In a statement after the Court of Justice decision,3 the Article 29 Working Party called for an “intergovernmental agreement providing stronger guarantees to EU data subjects.” The Article 29 Working Party said that any solution had to include “clear and binding” mechanisms and obligations on the oversight of access by public authorities, on transparency, on proportionality, on redress mechanisms, and on data protection rights. It concluded by stating that if, by the end of January 2016, no appropriate solution was found with the U.S. authorities, the EU data protection authorities were “committed to take all necessary and appropriate actions,” including “coordinated enforcement actions.”

The European Commission and the U.S. government just missed that deadline, but subsequently they announced an agreement on a new framework for transatlantic data flows: the EU-U.S. Privacy Shield. In a statement,4 the European Commission indicated its belief that the Privacy Shield reflected the requirements set out by the Court of Justice in its ruling declaring the Safe Harbor invalid. It also said that the new arrangement would protect the “fundamental rights of Europeans where their data is transferred to the United States” and that it would “ensure legal certainty for businesses.”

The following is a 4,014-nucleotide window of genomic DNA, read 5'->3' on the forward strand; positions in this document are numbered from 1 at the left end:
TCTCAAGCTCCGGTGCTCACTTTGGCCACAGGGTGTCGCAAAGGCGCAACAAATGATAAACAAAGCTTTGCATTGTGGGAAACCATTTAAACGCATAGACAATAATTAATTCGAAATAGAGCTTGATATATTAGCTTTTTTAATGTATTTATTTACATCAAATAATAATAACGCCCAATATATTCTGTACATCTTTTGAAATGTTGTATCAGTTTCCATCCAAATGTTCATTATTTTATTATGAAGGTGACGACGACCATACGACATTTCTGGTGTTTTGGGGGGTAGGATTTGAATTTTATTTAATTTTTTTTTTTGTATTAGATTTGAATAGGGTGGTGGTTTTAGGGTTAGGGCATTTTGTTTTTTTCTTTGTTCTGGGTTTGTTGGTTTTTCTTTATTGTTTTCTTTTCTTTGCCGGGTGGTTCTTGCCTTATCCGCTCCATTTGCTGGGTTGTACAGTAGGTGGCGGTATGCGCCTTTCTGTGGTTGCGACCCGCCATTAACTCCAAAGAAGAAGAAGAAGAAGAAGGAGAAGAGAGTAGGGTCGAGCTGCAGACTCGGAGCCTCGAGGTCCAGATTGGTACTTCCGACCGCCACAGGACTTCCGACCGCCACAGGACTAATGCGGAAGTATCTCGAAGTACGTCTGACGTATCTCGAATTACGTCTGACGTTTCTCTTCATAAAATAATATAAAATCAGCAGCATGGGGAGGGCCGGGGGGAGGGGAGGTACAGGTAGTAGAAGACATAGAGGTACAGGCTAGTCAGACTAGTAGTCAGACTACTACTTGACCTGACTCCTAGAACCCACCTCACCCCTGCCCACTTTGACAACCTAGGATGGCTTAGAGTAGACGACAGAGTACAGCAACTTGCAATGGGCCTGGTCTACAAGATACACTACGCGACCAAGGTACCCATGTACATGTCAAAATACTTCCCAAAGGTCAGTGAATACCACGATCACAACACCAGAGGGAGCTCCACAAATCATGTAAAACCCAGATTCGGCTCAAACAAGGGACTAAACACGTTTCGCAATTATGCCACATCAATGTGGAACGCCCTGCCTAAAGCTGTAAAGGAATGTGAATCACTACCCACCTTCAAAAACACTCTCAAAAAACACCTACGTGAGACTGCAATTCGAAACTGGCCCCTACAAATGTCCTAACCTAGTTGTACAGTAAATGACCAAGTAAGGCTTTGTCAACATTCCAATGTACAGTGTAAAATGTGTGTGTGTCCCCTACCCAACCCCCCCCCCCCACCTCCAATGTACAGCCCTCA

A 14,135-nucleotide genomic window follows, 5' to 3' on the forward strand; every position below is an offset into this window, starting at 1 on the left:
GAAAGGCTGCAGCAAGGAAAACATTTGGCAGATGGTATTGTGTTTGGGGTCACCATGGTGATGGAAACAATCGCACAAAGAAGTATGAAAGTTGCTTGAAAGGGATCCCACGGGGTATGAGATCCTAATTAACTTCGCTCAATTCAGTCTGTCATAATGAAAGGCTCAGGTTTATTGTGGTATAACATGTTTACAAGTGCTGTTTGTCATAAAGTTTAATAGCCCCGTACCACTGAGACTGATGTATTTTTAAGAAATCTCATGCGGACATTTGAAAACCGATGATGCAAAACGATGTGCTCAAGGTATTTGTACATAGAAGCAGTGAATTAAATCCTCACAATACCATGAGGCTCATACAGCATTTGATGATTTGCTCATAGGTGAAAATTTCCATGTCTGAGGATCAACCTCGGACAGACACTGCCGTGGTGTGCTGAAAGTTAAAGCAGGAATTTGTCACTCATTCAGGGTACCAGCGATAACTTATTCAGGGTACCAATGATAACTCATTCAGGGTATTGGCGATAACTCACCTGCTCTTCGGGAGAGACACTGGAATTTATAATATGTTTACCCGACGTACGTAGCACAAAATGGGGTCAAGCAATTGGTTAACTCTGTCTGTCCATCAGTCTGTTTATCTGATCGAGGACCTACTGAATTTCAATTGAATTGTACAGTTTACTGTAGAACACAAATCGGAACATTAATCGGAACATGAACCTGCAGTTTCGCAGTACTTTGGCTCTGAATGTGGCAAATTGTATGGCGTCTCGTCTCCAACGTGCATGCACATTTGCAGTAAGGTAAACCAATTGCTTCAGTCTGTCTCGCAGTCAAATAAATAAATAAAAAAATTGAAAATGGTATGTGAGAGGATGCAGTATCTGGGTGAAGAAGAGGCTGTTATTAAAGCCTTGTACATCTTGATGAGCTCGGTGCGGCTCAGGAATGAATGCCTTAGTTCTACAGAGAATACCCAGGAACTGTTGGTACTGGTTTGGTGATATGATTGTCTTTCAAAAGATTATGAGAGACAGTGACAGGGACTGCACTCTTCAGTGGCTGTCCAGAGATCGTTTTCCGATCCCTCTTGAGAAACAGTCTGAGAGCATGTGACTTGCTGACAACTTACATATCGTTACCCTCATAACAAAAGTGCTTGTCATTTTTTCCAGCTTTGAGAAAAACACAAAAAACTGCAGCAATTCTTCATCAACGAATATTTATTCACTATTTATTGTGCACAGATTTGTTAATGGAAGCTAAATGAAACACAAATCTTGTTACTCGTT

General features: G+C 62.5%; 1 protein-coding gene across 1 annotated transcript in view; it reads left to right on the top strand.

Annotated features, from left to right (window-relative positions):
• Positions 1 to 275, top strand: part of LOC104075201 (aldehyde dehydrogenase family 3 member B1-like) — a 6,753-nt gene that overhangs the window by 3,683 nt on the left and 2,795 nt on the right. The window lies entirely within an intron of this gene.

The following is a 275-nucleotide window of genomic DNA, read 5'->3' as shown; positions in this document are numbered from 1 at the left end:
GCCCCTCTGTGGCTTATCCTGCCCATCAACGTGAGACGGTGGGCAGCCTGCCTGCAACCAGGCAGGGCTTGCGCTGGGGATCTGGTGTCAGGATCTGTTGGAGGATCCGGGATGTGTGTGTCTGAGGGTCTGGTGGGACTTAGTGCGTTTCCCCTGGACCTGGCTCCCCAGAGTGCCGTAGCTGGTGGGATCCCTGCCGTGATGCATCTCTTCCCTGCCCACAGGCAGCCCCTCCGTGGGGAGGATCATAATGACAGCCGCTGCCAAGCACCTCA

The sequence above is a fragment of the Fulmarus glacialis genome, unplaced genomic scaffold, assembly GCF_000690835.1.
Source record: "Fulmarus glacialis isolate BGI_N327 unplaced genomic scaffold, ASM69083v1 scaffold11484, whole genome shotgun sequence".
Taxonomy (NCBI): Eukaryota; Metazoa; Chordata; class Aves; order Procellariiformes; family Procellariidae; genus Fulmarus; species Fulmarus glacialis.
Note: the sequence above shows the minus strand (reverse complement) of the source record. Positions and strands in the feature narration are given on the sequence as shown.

The European Commission added that the agreement provided “stronger obligations on companies in the U.S. to protect the personal data of Europeans” as well as “stronger monitoring and enforcement” by the U.S. Department of Commerce and the Federal Trade Commission (the FTC), including through increased cooperation with European data protection authorities (DPAs). In addition, the European Commission added, the new arrangement included commitments by the U.S. government that possibilities under U.S. law for public authorities to access personal data transferred under the new arrangement would be subject to “clear conditions, limitations and oversight,” preventing generalized access. Europeans also would be able to raise any inquiry or complaint before a dedicated new Ombudsperson, the European Commission said.

The exact details of the Privacy Shield have not yet been fully made public, but the European Commission indicated in its statement that the elements of the agreement include:

  • Obligations on companies handling Europeans’ personal data and robust enforcement: U.S. companies wishing to import personal data from Europe will need to commit to “robust obligations” on how personal data is processed and individual rights are guaranteed. The U.S. Department of Commerce will monitor that companies publish their commitments, which makes them enforceable under U.S. law by the FTC. In addition, any company handling human resources data from Europe has to commit to comply with decisions by the European DPAs.